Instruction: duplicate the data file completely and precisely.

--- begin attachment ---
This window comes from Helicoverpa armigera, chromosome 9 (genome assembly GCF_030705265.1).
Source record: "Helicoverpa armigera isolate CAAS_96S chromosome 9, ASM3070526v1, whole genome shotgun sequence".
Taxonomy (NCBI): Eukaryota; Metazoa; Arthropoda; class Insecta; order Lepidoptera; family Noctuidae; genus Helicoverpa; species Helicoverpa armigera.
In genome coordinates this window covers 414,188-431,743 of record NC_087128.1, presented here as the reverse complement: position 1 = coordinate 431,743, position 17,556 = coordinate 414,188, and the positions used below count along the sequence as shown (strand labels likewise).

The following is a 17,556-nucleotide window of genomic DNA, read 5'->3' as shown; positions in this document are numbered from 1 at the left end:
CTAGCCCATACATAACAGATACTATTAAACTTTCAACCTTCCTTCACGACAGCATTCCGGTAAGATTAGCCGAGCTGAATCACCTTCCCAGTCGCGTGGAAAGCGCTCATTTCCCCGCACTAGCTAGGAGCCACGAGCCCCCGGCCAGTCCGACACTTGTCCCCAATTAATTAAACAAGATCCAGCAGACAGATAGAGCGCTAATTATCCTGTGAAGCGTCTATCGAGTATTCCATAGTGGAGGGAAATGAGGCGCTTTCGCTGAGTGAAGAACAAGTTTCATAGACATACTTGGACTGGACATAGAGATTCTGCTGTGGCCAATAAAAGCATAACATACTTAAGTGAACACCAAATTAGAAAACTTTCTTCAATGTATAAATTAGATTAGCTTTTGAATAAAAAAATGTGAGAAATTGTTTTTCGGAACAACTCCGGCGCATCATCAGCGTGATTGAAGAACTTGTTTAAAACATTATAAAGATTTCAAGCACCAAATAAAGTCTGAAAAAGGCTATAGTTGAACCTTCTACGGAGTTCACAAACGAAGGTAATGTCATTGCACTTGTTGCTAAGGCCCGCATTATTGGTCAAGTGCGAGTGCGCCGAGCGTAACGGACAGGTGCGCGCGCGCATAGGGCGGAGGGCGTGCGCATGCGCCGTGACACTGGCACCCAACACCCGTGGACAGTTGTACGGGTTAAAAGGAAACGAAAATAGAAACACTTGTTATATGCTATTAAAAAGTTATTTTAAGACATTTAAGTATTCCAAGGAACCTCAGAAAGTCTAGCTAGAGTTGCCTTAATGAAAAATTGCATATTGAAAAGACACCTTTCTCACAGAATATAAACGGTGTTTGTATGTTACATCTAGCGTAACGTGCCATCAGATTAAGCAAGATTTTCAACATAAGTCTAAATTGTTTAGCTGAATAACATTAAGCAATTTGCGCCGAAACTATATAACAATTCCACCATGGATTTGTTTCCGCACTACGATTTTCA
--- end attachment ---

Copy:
This window comes from Helicoverpa armigera, chromosome 9 (genome assembly GCF_030705265.1).
Source record: "Helicoverpa armigera isolate CAAS_96S chromosome 9, ASM3070526v1, whole genome shotgun sequence".
Taxonomy (NCBI): Eukaryota; Metazoa; Arthropoda; class Insecta; order Lepidoptera; family Noctuidae; genus Helicoverpa; species Helicoverpa armigera.
In genome coordinates this window covers 414,188-431,743 of record NC_087128.1, presented here as the reverse complement: position 1 = coordinate 431,743, position 17,556 = coordinate 414,188, and the positions used below count along the sequence as shown (strand labels likewise).

The following is a 17,556-nucleotide window of genomic DNA, read 5'->3' as shown; positions in this document are numbered from 1 at the left end:
CTAGCCCATACATAACAGATACTATTAAACTTTCAACCTTCCTTCACGACAGCATTCCGGTAAGATTAGCCGAGCTGAATCACCTTCCCAGTCGCGTGGAAAGCGCTCATTTCCCCGCACTAGCTAGGAGCCACGAGCCCCCGGCCAGTCCGACACTTGTCCCCAATTAATTAAACAAGATCCAGCAGACAGATAGAGCGCTAATTATCCTGTGAAGCGTCTATCGAGTATTCCATAGTGGAGGGAAATGAGGCGCTTTCGCTGAGTGAAGAACAAGTTTCATAGACATACTTGGACTGGACATAGAGATTCTGCTGTGGCCAATAAAAGCATAACATACTTAAGTGAACACCAAATTAGAAAACTTTCTTCAATGTATAAATTAGATTAGCTTTTGAATAAAAAAATGTGAGAAATTGTTTTTCGGAACAACTCCGGCGCATCATCAGCGTGATTGAAGAACTTGTTTAAAACATTATAAAGATTTCAAGCACCAAATAAAGTCTGAAAAAGGCTATAGTTGAACCTTCTACGGAGTTCACAAACGAAGGTAATGTCATTGCACTTGTTGCTAAGGCCCGCATTATTGGTCAAGTGCGAGTGCGCCGAGCGTAACGGACAGGTGCGCGCGCGCATAGGGCGGAGGGCGTGCGCATGCGCCGTGACACTGGCACCCAACACCCGTGGACAGTTGTACGGGTTAAAAGGAAACGAAAATAGAAACACTTGTTATATGCTATTAAAAAGTTATTTTAAGACATTTAAGTATTCCAAGGAACCTCAGAAAGTCTAGCTAGAGTTGCCTTAATGAAAAATTGCATATTGAAAAGACACCTTTCTCACAGAATATAAACGGTGTTTGTATGTTACATCTAGCGTAACGTGCCATCAGATTAAGCAAGATTTTCAACATAAGTCTAAATTGTTTAGCTGAATAACATTAAGCAATTTGCGCCGAAACTATATAACAATTCCACCATGGATTTGTTTCCGCACTACGATTTTCA